REUNION OF THE DAY: Justice the border collie and kelpie cross in Melbourne VIC Monday 14 May 2018 @ 13:00
REUNION OF THE DAY: Justice the border collie and kelpie cross in Melbourne VIC
"Justice has been found and is resting after her adventure in her new home, getting used to her new family and surroundings. She is completely unharmed physically, she was even dry apart from this mornings few drops, so she had been keeping dry last night clearly.
Her new mum, Melanie, had a call yesterday from a house very close by who got her flyer in the mailbox and recognised Justice from the picture. They had seen her the night before in their back yard, about 9:30pm, but she ran away as soon as she saw them.
So Melanie called me, I came out to Belgrave straight away, with Pete and Jamie(my dogs), and we walked around everywhere, in the rain, until midnight, calling out, searching backyards, knocking on doors... with no sign. But we had hope because there was a sighting less than 24 hours prior within 200 metres of where she ran off!
We had put my jumper and a toy at the front of Melanie’s house, and this morning Melanie’s neighbour called her saying there was a kelpie-looking dog in their front yard, barking, and she should come see if it was Justice. The toy had been taken from the front of the house and dropped 2 houses up where she was hiding in a bush.
It was definitely Justice, but she was still too frightened, was barking if anyone approached, and wouldn’t come to anyone even though she was clearly hungry.
Melanie called me and I immediately came back up to Belgrave with my dogs... I pulled up to the house and calling out to Justice, let Pete and Jamie out... well! As soon as she saw Pete and Jamie she came out joyfully wagging her tail and jumping and licking, basically beside herself with excitement! She didn’t know who to jump on and kiss first, so she went around doing circles between the 3 of us! I even got lots of kisses and paws in the face.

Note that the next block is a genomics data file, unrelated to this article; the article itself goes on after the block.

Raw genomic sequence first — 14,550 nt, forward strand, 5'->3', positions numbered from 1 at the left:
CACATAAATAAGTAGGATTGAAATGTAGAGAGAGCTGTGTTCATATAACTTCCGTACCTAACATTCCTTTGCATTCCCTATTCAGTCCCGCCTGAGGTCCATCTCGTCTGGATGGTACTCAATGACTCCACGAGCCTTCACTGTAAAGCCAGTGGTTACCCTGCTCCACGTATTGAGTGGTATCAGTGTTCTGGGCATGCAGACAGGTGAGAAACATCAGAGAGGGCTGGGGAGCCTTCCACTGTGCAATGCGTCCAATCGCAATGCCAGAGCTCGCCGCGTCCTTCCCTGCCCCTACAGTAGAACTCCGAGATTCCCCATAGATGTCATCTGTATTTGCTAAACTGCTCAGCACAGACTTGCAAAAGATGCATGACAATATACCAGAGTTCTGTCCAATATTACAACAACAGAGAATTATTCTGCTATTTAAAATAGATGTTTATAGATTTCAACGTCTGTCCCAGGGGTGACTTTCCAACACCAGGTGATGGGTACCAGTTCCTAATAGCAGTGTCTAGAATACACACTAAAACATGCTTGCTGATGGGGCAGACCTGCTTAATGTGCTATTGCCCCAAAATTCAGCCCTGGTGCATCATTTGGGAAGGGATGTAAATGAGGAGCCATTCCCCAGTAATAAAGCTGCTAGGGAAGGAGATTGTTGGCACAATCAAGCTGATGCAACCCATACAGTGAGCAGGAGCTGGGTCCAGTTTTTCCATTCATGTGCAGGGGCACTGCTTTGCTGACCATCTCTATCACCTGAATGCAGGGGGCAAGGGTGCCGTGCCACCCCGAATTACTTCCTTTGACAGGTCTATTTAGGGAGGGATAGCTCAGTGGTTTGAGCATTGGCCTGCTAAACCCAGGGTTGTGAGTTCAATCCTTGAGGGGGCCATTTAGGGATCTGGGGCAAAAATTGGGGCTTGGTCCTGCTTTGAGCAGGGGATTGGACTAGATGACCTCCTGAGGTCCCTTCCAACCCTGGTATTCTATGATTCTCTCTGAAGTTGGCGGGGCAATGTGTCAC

We made the short trip (2 houses away) back to her new home where she’s been eating and sleeping. P&J (the amazing rescue dog search team) and I are hanging around to make her feel comfy in her new home before we leave.
Thank you isn’t enough to say to the people who have been sharing and searching and helping in so many ways. Melanie and I have been humbled by the dog loving community everywhere who have rallied together to help." - Lorelle
Scaredy Pups: Getting Comfortable with Strangers Monday 14 May 2018 @ 09:18
We want your pets to live their best life, and that includes working through any of the fears that might be holding us back. Last month, we talked about how you might go about caring for a dog who is afraid of men. It’s commonly assumed that dogs who experience this fear feel this way because they’ve been abused or neglected by a man, but some dogs are just that way by nature.
Just like any fear, there’s no one reason that your dog might have it, but there are a good few ways you can work together to deal with it.
Some of the other common fears your dog may be struggling with may include…
This is the list we’re slowly working our way through, but it definitely doesn’t cover every fear your dog might have! If there’s another fear or phobia you’d like us to cover to spread information and awareness, please do get in touch. In the meantime, we’re going to look about how you can go about helping your dog to feel more comfortable around strangers.
Why is my dog afraid of strangers?
Dogs tend to be afraid of strangers for two main reasons. In some cases, it occurs because the dog hasn’t been properly socialised as a puppy. If a pup doesn’t have the opportunity to meet a wide range of different people in their formative years, it’s highly likely they’ll end up being afraid of people they aren’t familiar with.